1. Brigham, Lynette Eckes MSN, CGRN

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What makes anyone choose to manage? Ask any nurse manager why he or she opted to supervise the work of others, and you will hear a litany of reasons. Many claim that they like to oversee and direct, others comment on their need to mentor, while others confess they enjoy being in charge and control. Overall, there are as many reasons as there are managers. In today's stress-filled healthcare environment, management is more important than ever, because effective managers are essential to the success of any organization.


Today's nurse administrator needs to continually update his or her management skill set to better understand and oversee the 21st-century workplace. The literature is filled with, "how to" suggestions, and management gurus tout their latest strategies to ensure best practice. Even the most proficient nurse manager, however, faced with the day-to-day workplace milieu, entertains thoughts of a career change. The manager-worker relationship paradigm is undergoing tremendous change and exerting strain, at a time when the need for cooperation and cohesion is paramount. Our healthcare arena is fraught with mounting challenges as it copes with an aging workforce, heightened patient acuities, and technological advances coupled with diminishing resources. Despite these forces, most healthcare professionals continue to strive for excellence. No wonder, we often find ourselves at odds with each other.


Management is often accused of looking only at numbers, whereas staff members are convinced they do all the work. Managers are perplexed when they do not get the response they anticipated from a collaborative effort to institute an identified improvement plan. Instead of acceptance, managers are met with resistance and negative feedback from staff accusing management of asking them to take on extra work at a time when they are already feeling overwhelmed and underappreciated. These disparate perspectives set the tone for an adversarial relationship that is both destructive and counterproductive. The impact of these differences is even more important now because the complexities of the healthcare arena require a united front if we hope to overcome the daunting challenges we face. How do we get back to a place that fosters collegiality, collaboration, and a team spirit to better promote a healthy, productive workplace environment?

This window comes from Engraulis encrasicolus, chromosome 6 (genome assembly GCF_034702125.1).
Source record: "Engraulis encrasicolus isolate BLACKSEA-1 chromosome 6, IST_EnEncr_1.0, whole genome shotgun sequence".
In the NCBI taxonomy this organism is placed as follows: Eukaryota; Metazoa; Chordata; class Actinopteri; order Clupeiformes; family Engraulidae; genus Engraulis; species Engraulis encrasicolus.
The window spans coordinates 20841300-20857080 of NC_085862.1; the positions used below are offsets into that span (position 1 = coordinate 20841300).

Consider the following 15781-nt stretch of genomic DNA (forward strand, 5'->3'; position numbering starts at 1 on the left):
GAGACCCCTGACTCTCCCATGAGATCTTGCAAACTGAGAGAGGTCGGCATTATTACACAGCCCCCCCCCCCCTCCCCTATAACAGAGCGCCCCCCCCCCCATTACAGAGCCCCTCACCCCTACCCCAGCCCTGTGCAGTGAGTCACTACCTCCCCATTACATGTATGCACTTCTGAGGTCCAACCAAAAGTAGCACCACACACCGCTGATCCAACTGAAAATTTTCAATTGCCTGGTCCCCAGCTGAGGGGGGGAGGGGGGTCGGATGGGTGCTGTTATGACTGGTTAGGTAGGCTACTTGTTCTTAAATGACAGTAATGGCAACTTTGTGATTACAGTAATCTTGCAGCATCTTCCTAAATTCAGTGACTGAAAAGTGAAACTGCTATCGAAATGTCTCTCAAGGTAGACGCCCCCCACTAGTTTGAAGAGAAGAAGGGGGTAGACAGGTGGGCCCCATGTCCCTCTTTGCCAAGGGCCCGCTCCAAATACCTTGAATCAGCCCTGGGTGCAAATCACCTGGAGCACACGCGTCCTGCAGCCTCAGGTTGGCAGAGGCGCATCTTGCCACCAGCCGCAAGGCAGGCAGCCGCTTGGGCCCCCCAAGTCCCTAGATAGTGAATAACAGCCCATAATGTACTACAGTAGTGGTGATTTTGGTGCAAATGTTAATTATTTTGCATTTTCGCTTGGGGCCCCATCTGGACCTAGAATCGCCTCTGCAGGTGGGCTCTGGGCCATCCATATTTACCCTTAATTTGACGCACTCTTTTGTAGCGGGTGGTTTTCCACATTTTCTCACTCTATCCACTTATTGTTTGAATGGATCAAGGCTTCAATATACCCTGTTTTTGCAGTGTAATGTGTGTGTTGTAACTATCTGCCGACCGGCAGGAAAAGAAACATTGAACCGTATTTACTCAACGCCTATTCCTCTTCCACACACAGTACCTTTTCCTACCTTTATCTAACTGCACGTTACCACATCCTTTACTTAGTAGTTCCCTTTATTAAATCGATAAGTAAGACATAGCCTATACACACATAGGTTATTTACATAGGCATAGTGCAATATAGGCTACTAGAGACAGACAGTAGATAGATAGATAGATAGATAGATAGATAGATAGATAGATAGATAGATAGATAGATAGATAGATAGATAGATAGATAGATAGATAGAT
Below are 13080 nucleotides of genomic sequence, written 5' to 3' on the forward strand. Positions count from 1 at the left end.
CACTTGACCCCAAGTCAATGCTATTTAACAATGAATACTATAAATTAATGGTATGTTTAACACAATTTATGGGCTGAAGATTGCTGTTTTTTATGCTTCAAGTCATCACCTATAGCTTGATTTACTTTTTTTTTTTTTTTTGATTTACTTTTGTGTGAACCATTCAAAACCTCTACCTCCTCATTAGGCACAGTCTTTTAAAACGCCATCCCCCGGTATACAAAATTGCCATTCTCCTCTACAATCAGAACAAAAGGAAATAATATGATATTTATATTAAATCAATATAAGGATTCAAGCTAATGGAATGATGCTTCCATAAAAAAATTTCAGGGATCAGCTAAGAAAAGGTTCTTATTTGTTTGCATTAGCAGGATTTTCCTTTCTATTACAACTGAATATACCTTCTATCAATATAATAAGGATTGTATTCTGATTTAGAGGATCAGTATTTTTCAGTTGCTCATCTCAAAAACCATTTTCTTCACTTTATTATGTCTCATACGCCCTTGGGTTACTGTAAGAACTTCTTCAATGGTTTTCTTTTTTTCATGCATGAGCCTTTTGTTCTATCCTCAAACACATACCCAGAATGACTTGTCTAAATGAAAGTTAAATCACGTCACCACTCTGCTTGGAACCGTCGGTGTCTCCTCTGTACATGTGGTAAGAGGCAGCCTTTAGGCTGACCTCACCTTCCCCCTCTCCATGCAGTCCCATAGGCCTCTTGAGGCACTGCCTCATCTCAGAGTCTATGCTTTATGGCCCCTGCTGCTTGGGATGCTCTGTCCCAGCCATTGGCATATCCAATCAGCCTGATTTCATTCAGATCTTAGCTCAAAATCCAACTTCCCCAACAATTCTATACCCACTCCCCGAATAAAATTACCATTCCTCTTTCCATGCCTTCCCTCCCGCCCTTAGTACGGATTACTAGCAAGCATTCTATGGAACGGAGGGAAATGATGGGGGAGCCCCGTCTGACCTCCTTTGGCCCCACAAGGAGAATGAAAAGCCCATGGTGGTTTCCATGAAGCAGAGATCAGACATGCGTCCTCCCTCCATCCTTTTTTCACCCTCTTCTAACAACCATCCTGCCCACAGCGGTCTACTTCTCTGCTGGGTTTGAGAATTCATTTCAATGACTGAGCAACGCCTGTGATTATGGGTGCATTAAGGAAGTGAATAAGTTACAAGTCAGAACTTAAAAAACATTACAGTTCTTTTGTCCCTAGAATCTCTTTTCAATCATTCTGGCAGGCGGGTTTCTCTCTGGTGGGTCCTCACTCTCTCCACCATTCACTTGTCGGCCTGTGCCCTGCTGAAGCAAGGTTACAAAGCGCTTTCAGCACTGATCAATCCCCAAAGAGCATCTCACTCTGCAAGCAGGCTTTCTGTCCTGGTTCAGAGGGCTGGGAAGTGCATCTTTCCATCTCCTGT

Unfortunately, there is no simple way to accomplish this. The cornerstone of any successful working relationship is based on open communication, honesty, mutual respect, consistency, and a sense of fair play from both sides. Sounds easy, but in reality, doing so requires considerable time, sustained effort, and a willingness to work together. Nurse leaders help create and manage the environments in which nurses practice. Therefore, they must maintain an open dialogue and use active listening skills in dealing with day-to-day staff issues and concerns; however, management alone cannot address or correct ongoing problems without staff members also accepting their role in reaching accord. Management is responsible for setting the organizational structure, policies, and staffing, but employees must also bring their best practices, integrity, and work ethic to the table. Neither side can accomplish shared goals unilaterally.


Achieving success requires a combination of effective leadership qualities, staff buy-in, collaboration, ongoing communication, and long-term commitment. The hardest part may be agreeing to take on this challenge together. Perhaps then, we can improve the workplace environment for the entire healthcare team and improve job satisfaction without compromising our mutual need for excellence.


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